Automation of Routine Processes with JIRA Automation Plugin

August 5, 2014
#How To#Jira
7 min
Integrate TeamCity and JIRA quickly and easily.

Some History

Sometimes cool products appear out of the blue. People just look for a tool for solving their everyday tasks and provided they find none they create it from scratch. If they get a good result, they share it with others. This is how JIRA Automation Plugin came into existence. It’s a known fact that some issues in a bug-tracker or issue-tracker of a large company can go unattended and pop up after a while, which can be somewhat frustrating for users who submitted this issue.

This problem drove the Atlassian team to create a tool to prevent such situations. What to do if for a few weeks nobody commented on a bug that is hard to reproduce? How to understand, if it got to a new release or was fixed? How not to forget getting feedback from a user? JIRA Automation Plugin was meant to solve such problems. And it seems it did solve them since it was shared with the community to help other developers with similar issues.

Add-on Functionality

From the start, it was decided to keep the number of features low. However, each feature is quite functional, there’re a lot of thing you can do with them.

The add-on can:

  • execute some (Cron-based) JQL query and handle the results
  • add comments to existing issues
  • perform actions triggered by some events in JIRA

All this can help to do some thing automatically, like easy stuff as closing very old bugs that are not reproduced for a long time and are not important, or something more complicated. For example, when users log their work on a bug labelled as Important, the system can add a comment asking if it is fixed, and in case it is the label can be removed. It’s only a flow used in JIRA and your creativity that can limit you in coming up with tasks that can be done automatically with this add-on.

Not functional requirements

Truly powerful and popular solution should also be easy-to-use and safe. That’s why the list of requirements was expanded with:

  • easy and fast setting up
  • audit logging
  • loop protection (so JIRA don’t go down if user actions triggered an endless loop)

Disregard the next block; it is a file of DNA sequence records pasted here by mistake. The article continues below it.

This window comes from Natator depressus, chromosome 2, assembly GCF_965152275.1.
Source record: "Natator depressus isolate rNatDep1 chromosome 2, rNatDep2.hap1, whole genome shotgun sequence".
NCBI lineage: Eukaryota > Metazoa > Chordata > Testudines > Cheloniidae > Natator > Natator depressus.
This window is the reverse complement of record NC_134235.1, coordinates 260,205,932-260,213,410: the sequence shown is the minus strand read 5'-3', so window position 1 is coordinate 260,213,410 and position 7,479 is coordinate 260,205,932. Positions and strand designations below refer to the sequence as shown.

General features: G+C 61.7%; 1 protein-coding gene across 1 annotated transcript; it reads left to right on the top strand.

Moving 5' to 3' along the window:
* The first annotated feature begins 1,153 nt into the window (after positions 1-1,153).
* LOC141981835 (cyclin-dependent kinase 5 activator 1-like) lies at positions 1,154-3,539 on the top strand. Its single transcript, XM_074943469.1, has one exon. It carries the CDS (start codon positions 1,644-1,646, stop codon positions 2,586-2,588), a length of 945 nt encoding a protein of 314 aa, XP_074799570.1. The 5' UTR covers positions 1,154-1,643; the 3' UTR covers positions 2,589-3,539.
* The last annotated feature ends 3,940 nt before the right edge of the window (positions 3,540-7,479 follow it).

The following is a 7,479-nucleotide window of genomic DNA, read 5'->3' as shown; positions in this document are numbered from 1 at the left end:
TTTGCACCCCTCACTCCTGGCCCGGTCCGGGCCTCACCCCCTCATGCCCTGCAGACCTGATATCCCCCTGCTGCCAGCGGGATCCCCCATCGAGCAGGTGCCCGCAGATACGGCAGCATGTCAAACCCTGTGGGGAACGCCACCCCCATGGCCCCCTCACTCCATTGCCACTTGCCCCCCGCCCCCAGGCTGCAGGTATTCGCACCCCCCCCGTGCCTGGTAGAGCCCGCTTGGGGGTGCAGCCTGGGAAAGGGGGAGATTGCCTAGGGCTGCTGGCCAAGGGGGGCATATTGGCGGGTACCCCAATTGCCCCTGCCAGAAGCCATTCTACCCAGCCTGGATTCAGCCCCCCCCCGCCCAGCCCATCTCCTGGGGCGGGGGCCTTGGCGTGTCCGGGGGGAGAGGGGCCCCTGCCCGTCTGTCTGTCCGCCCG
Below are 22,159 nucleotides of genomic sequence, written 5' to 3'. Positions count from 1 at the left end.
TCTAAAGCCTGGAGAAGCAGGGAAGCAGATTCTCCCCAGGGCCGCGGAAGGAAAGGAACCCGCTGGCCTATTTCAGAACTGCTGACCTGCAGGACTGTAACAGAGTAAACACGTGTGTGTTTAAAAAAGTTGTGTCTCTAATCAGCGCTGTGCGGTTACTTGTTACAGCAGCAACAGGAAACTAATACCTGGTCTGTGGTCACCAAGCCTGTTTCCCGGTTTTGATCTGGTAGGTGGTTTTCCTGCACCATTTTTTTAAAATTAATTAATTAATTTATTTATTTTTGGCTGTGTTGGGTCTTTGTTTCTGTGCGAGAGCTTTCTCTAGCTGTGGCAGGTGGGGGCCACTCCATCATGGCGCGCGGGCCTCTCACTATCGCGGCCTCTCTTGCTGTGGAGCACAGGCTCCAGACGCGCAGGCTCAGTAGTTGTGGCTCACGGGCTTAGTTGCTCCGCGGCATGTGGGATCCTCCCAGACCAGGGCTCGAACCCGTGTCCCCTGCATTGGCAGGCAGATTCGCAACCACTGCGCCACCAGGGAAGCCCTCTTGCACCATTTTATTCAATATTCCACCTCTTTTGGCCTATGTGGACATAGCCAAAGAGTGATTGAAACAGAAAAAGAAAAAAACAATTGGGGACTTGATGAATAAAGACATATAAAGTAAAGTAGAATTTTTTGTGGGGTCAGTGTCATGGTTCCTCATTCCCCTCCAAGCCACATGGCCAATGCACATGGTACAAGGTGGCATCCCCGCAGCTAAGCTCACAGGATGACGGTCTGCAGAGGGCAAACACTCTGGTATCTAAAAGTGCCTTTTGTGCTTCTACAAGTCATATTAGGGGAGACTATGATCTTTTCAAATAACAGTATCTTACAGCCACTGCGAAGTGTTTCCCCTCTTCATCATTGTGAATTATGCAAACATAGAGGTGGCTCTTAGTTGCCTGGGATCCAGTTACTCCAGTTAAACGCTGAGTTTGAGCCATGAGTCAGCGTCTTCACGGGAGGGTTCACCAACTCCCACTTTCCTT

How does it work

To create an automated task, you need to create and enable at least one rule. The rule is created in 4 steps::

Setting a rule name and user account to work under

You can enable the rule right away.

JIRA Automation

Setting a trigger type

There may be only two types – a JQL expressions and an issue event.

When working with JQL filters, you need to specify a JQL expressin and time of executing this expressions in CRON format. You can also limit the number of results retrieved by the JQL expression.

In case you need to perform some actions triggered by an issue event, you should select these events (can be multiple). If you want, you can limit issues affected by the trigger (reduce their number). Also, you can set a limit for users whose actions can activate the trigger.

Adding triggered actions

There’re not many actions that can be performed automatically. Mainly, they are changing a responsible person, edit and delete an issue. However, you can add several of these which gives you a big range of possible solutions.

Almost there

All you need to do now is to check if everything is correct and here you go.

OK, one routine process is away. To use the add-on easily, there’re options of rule disabling, editing and copying for you. Of course, you can delete rules. The add-on audits rules actions and has a setting that limits the frequency of performing actions to avoid server overloading. However, this limiting algorithm is obscure and not customizable, you can only enable or disable it.


Atlassian made a pretty handy solution for automatically performing easy actions in JIRA. Although the tool is quite new, it boasts relatively flexible and, more importantly, intuitive settings and is quite good for a first version, however, there’s still room to improve.

It makes sense to use it on large JIRA instances with hundreds and thousands of users. Still it may be useful on smaller instances too.

The main drawback is the lack of evaluating consequences of creating a rule. For example, it would be great to see a warning before enabling the rule like ‘This action will affect a large number of issues (2985). Do you want to continue?’ with the Save and Disable buttons.

This is how the add-on looks like in real life: